Theranostics 2018; 8(6):1458-1467. doi:10.7150/thno.22033

Research Paper

Potential Red-Flag Identification of Colorectal Adenomas with Wide-Field Fluorescence Molecular Endoscopy

Elmire Hartmans1*, Jolien J.J. Tjalma1*, Matthijs D. Linssen1,2, Pilar Beatriz Garcia Allende3, Marjory Koller4, Annelies Jorritsma-Smit2, Mariana e Silva de Oliveira Nery1, Sjoerd G. Elias5, Arend Karrenbeld6, Elisabeth G.E. de Vries7, Jan H. Kleibeuker1, Gooitzen M. van Dam4,8, Dominic J. Robinson9, Vasilis Ntziachristos3, Wouter B. Nagengast1 Corresponding address

1. Department of Gastroenterology and Hepatology, University of Groningen, University Medical Center Groningen, Groningen, the Netherlands
2. Department of Clinical Pharmacy and Pharmacology, University of Groningen, University Medical Center Groningen, Groningen, the Netherlands
3. Institute for Biological and Medical Imaging, Technical University of Munich and Helmholtz Center Munich, Munich, Germany
4. Department of Surgery, University of Groningen, University Medical Center Groningen, Groningen, the Netherlands
5. Julius Center for Health Sciences and Primary Care, University Medical Center Utrecht, Utrecht, the Netherlands
6. Department of Pathology, University of Groningen, University Medical Center Groningen, Groningen, the Netherlands
7. Department of Medical Oncology, University of Groningen, University Medical Center Groningen, Groningen, the Netherlands
8. Department of Nuclear Medicine and Molecular Imaging and Intensive Care, University of Groningen, University Medical Center Groningen, Groningen, the Netherlands
9. Otolaryngology and Head & Neck Surgery, Erasmus MC, University Medical Center Rotterdam, Rotterdam, the Netherlands.
* E.H. and J.J.J.T contributed equally to this work.

This is an open access article distributed under the terms of the Creative Commons Attribution (CC BY-NC) license (https://creativecommons.org/licenses/by-nc/4.0/). See http://ivyspring.com/terms for full terms and conditions.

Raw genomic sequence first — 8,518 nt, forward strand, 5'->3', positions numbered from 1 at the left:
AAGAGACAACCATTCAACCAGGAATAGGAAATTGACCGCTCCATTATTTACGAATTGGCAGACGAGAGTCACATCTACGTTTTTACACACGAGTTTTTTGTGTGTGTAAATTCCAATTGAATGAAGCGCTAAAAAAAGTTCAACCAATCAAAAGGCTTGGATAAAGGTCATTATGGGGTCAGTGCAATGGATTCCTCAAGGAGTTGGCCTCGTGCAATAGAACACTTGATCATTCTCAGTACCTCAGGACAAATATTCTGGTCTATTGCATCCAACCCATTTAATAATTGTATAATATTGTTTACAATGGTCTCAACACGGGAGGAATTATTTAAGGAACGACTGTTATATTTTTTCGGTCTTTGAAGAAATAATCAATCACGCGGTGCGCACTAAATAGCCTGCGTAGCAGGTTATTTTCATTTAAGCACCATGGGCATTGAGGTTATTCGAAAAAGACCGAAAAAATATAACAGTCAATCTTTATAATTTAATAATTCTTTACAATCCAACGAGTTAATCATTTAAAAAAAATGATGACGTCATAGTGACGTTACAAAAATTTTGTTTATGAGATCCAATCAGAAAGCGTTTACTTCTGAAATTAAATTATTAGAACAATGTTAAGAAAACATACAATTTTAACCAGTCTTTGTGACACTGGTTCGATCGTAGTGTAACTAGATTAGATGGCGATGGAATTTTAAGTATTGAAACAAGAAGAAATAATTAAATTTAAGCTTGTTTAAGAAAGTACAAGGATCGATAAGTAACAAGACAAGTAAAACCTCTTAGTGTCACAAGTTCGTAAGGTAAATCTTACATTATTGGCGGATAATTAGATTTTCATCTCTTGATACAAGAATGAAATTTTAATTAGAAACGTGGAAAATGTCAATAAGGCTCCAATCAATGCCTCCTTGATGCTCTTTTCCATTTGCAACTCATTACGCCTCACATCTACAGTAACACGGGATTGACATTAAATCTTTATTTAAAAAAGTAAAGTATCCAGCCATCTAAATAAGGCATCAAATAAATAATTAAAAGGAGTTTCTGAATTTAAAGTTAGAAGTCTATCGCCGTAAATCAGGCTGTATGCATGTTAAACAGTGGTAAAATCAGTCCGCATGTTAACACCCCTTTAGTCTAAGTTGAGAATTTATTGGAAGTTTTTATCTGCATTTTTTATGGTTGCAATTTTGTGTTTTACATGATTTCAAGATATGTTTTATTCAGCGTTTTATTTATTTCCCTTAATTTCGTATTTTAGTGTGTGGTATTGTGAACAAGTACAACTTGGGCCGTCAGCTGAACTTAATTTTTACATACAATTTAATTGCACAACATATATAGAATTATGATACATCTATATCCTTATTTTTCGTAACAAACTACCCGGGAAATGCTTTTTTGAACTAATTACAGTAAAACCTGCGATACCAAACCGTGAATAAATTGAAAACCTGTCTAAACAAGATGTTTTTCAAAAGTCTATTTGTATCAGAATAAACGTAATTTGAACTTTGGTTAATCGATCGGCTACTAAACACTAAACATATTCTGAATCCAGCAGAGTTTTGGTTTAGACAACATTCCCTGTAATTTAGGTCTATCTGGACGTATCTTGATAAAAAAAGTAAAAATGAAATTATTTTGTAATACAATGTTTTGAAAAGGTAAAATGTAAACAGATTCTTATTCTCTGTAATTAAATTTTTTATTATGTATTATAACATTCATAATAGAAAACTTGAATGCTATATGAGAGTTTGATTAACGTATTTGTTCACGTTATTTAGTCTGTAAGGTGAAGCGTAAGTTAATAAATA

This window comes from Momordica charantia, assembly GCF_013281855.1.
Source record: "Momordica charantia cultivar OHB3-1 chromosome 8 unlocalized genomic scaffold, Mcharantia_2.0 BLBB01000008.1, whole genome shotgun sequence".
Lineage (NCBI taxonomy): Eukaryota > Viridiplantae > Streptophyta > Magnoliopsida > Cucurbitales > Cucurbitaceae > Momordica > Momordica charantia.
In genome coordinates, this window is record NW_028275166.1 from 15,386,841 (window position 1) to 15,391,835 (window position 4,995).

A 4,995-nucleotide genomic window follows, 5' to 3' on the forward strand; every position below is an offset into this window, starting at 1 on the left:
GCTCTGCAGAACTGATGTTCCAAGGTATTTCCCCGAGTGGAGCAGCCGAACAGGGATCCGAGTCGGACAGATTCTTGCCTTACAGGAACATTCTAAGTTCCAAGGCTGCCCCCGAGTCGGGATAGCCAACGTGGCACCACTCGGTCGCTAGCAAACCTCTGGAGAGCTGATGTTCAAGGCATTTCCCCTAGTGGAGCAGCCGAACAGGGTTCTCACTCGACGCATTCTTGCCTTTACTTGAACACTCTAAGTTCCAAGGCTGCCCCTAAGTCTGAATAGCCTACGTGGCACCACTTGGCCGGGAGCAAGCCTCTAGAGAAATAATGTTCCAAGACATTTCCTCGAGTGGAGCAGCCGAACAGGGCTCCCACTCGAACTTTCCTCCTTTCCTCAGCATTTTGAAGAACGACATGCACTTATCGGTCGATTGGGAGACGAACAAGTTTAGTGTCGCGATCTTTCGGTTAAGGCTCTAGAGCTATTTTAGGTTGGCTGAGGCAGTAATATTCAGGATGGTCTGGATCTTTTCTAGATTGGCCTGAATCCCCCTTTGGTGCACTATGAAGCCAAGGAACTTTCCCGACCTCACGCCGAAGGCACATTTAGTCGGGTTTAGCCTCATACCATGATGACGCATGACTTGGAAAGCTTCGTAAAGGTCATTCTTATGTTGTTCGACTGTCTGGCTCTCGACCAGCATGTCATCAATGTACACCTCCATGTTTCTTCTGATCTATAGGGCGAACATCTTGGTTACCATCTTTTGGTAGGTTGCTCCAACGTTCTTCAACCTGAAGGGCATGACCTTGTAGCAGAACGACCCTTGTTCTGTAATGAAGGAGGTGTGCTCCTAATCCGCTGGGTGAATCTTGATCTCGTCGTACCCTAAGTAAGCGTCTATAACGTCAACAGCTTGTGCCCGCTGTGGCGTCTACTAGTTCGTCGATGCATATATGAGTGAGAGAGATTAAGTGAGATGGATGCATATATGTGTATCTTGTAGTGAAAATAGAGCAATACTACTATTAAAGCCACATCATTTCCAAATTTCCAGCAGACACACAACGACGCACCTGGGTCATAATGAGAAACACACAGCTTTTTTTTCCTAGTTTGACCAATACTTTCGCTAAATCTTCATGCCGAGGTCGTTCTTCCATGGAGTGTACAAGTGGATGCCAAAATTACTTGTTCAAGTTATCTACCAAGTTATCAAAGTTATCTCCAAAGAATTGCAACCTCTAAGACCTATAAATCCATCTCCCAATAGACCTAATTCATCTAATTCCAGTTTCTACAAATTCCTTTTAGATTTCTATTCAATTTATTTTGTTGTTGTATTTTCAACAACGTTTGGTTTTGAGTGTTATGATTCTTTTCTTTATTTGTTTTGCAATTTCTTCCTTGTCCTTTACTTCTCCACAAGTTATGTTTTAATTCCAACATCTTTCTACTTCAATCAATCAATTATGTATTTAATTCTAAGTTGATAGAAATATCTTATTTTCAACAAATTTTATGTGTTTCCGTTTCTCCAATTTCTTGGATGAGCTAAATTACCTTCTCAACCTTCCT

How to cite this article:
Hartmans E, Tjalma JJJ, Linssen MD, Allende PBG, Koller M, Jorritsma-Smit A, Nery MeSdO, Elias SG, Karrenbeld A, de Vries EGE, Kleibeuker JH, van Dam GM, Robinson DJ, Ntziachristos V, Nagengast WB. Potential Red-Flag Identification of Colorectal Adenomas with Wide-Field Fluorescence Molecular Endoscopy. Theranostics 2018; 8(6):1458-1467. doi:10.7150/thno.22033. Available from http://www.thno.org/v08p1458.htm

Abstract

Adenoma miss rates in colonoscopy are unacceptably high, especially for sessile serrated adenomas / polyps (SSA/Ps) and in high-risk populations, such as patients with Lynch syndrome. Detection rates may be improved by fluorescence molecular endoscopy (FME), which allows morphological visualization of lesions with high-definition white-light imaging as well as fluorescence-guided identification of lesions with a specific molecular marker. In a clinical proof-of-principal study, we investigated FME for colorectal adenoma detection, using a fluorescently labelled antibody (bevacizumab-800CW) against vascular endothelial growth factor A (VEGFA), which is highly upregulated in colorectal adenomas.

Methods: Patients with familial adenomatous polyposis (n = 17), received an intravenous injection with 4.5, 10 or 25 mg of bevacizumab-800CW. Three days later, they received NIR-FME.

Results: VEGFA-targeted NIR-FME detected colorectal adenomas at all doses. Best results were achieved in the highest (25 mg) cohort, which even detected small adenomas (<3 mm). Spectroscopy analyses of freshly excised specimen demonstrated the highest adenoma-to-normal ratio of 1.84 for the 25 mg cohort, with a calculated median tracer concentration in adenomas of 6.43 nmol/mL. Ex vivo signal analyses demonstrated NIR fluorescence within the dysplastic areas of the adenomas.

Conclusion: These results suggest that NIR-FME is clinically feasible as a real-time, red-flag technique for detection of colorectal adenomas.

Keywords: optical molecular imaging, spectroscopy, vascular endothelial growth factor a, near-infrared fluorescence.

Introduction